Testing and Developing Your Extrasensory Perception

Not many people even consider the possibility they have Extrasensory Perception, yet most people do have the ability! They might have had some spontaneous experiences and described it as a “gut feeling” or coincidence and never give it a second thought.

As a Remote Viewing Trainer, I found that most students have the ESP ability. Although not everyone is a natural super talent, most people will improve with practice when they recognize the feelings associated with Extrasensory Perception. As with any skill, how each individual develops their skills depends greatly on their mindset, their ambition, their time spent on practice, their ability to recognize their own feelings, perceptions and emotions and their ability to accurately express their perception.

If you compare it to the game of golf: Almost anyone can learn to play golf, but not everyone will reach the level of a professional golfer. The professionals play and practice almost every day! They learn the science behind their swing, they learn to get a feel for the right posture, the right grip and even the right relaxed, focused mindset. When they have learned all they can about the best posture, best grip, best swing and the best tools to use, it comes down to their mindset and their time spent learning to get a feel for it. Nobody can teach them that! They will have to teach themselves. They need to deal with performance anxiety and crowds watching them in nerve-wrecking moments. They will need to zone in on their goal and become one smooth functioning unit. Until ultimately their mind and body get “In the zone”. They don’t need to calculate wind speed, angle of the green, the curve of the ball. Their experience tells them exactly what to do in order to get the ball where it needs to be. They have reached unconscious competence, but only after an enormous amount of practice their subconscious mind recognizes what it needs to do in order to achieve the result!

Experience and Understanding

I was reading Joe McMoneagle’s book “Memoirs of a Psychic Spy”. He recounted a story of going to Stanford Research Institute under the name of “Scotty Watt”. At SRI, scientist Harold Puthoff and Russell Targ conducted a Remote Viewing “Outbounder” experiment, in which Joe participated as a Remote Viewer and he was very successful.

An “Outbounder” experiment (and all Remote Viewing) is conducted under strict scientific protocols. Several opaque envelopes are filled with the names of different locations within a area large enough to reach within an hours drive from the laboratory. These envelopes are shuffled and numbered on the outside, then placed in a safe where only one person not participating in the experiment has access to the safe. A random number generator, will select a number and, on the day of the experiment, the person with access to the safe will collect only that particular envelope from the safe and pass it to the person heading out, in this case Hal Puthoff. In an electrically shielded room, researcher Russell Targ and Joe McMoneagle were preparing for a Remote Viewing session. After an hour or so the session began and Joe was asked to sketch and describe where he perceived Hal to be at that time. Hal at the time would take photographs of his location and they would later drive Joe to the location where Hal had been. His sketches and descriptions were a match.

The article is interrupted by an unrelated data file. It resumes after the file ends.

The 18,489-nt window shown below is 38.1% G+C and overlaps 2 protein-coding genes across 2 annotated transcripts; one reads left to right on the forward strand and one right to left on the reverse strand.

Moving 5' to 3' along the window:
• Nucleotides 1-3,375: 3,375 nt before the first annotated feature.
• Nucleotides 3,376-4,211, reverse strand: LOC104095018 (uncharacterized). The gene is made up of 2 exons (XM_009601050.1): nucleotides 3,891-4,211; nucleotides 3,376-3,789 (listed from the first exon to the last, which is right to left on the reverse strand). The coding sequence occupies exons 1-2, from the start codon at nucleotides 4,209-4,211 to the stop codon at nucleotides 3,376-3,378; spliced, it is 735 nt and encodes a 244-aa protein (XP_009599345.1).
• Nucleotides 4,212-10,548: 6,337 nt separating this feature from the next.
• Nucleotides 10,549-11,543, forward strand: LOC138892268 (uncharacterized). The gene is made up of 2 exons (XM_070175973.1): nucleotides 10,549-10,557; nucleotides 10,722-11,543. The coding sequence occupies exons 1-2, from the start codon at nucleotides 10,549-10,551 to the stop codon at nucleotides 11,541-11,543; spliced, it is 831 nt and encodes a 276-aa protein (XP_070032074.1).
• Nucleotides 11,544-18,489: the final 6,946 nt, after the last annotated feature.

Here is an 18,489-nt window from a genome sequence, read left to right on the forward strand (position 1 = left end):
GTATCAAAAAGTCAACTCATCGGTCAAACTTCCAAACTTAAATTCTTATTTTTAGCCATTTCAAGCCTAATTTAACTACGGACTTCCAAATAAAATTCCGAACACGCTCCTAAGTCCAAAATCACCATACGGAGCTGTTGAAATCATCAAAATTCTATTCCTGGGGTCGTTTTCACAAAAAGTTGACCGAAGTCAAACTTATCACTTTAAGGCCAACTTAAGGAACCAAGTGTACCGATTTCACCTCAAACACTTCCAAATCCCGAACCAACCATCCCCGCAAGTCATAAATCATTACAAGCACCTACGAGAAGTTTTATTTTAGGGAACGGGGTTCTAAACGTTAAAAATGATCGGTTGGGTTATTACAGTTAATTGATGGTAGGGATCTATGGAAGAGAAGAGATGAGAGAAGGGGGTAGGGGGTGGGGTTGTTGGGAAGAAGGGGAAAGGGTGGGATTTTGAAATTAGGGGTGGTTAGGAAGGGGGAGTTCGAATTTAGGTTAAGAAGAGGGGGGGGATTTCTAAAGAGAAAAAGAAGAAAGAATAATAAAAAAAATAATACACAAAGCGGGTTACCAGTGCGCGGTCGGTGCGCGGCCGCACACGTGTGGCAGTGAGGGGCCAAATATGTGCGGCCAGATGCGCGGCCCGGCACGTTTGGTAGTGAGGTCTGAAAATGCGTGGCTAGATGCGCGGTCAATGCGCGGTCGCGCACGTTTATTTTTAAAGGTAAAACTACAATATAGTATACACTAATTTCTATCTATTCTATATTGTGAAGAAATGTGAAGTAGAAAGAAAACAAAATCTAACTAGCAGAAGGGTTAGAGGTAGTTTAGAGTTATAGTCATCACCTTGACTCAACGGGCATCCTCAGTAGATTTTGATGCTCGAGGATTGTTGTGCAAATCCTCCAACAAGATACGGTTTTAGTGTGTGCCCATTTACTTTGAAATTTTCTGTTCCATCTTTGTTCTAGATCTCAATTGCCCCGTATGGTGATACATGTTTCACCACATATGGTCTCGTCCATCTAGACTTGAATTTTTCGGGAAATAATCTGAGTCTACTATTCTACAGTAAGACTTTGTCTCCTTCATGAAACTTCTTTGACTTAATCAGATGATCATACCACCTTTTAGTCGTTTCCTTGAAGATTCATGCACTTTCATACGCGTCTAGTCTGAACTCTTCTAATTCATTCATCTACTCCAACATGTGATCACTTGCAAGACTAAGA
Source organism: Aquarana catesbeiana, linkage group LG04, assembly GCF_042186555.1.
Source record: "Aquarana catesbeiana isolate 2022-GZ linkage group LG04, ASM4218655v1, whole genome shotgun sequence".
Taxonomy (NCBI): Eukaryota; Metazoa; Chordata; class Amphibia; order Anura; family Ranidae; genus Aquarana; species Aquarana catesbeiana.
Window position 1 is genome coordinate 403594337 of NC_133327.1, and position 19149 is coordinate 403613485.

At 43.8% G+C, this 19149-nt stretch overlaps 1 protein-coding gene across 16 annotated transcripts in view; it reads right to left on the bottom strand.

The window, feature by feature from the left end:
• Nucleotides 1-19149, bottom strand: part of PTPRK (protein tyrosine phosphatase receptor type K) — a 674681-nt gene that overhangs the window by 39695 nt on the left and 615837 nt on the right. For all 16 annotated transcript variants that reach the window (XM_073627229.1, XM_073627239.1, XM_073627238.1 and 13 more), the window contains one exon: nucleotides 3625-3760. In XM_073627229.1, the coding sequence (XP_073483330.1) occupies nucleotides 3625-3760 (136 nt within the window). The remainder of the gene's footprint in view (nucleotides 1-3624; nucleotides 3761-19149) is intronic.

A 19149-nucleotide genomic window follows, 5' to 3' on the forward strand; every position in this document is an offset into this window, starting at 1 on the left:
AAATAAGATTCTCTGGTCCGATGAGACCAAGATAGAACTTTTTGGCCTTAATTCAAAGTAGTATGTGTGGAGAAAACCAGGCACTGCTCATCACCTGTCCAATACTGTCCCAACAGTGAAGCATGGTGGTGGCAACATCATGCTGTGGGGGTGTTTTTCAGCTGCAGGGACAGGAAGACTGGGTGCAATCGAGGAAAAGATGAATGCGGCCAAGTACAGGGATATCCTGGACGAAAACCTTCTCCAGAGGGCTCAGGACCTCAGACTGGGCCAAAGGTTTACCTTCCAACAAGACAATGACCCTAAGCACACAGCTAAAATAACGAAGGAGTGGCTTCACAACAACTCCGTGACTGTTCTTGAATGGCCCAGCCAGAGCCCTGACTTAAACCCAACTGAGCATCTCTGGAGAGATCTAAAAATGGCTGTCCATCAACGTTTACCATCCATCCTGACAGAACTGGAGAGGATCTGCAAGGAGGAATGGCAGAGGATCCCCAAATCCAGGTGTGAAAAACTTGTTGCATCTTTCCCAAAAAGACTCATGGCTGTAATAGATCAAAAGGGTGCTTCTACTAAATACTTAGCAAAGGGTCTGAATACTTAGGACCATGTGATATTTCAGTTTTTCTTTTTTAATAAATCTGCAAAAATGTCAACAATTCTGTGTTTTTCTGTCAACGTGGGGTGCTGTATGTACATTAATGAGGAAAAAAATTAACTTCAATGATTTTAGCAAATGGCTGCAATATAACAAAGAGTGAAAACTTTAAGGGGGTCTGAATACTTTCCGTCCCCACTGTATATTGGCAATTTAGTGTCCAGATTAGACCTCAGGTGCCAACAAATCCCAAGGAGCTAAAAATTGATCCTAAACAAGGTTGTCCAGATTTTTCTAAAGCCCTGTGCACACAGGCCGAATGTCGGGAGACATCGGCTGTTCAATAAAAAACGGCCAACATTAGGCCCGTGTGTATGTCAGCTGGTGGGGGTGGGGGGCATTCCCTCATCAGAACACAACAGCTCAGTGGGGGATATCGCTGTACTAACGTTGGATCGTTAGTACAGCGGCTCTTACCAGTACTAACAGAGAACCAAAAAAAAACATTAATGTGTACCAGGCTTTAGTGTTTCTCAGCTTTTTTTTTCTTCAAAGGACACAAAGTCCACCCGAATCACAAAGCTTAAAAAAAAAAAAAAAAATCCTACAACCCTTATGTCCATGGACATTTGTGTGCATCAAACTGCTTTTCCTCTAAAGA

When Joe was later assigned to the covert military project and asked to do similar “Outbounder” experiments, he missed every single target, 25 times in a row! Joe was disappointed and about to give up, but the encouragement and support of his friends and army buddies kept him going. He knew it was somehow possible, because he had done it before, yet nobody could tell him exactly how he should do this. They could tell him the protocols and the consistent procedures to follow and why these were imperative, but there were no instructions as to; “how to switch your mind to ESP mode”. When he finally hit the target, he recognized there was something different about these particular perceptions. Joe mentioned in his book, something “clicked” mentally and his Remote Viewing started to improve dramatically.

This very subtle recognition of the difference between your imagination and actual contact with, and perception of the target, is an internal process. It is an “A-ha moment”. How do you know when you reached that moment? When you no longer need to ask that question!

You can find a great practice tool at: http://www.remoteviewingresearch.org/rvprojectx

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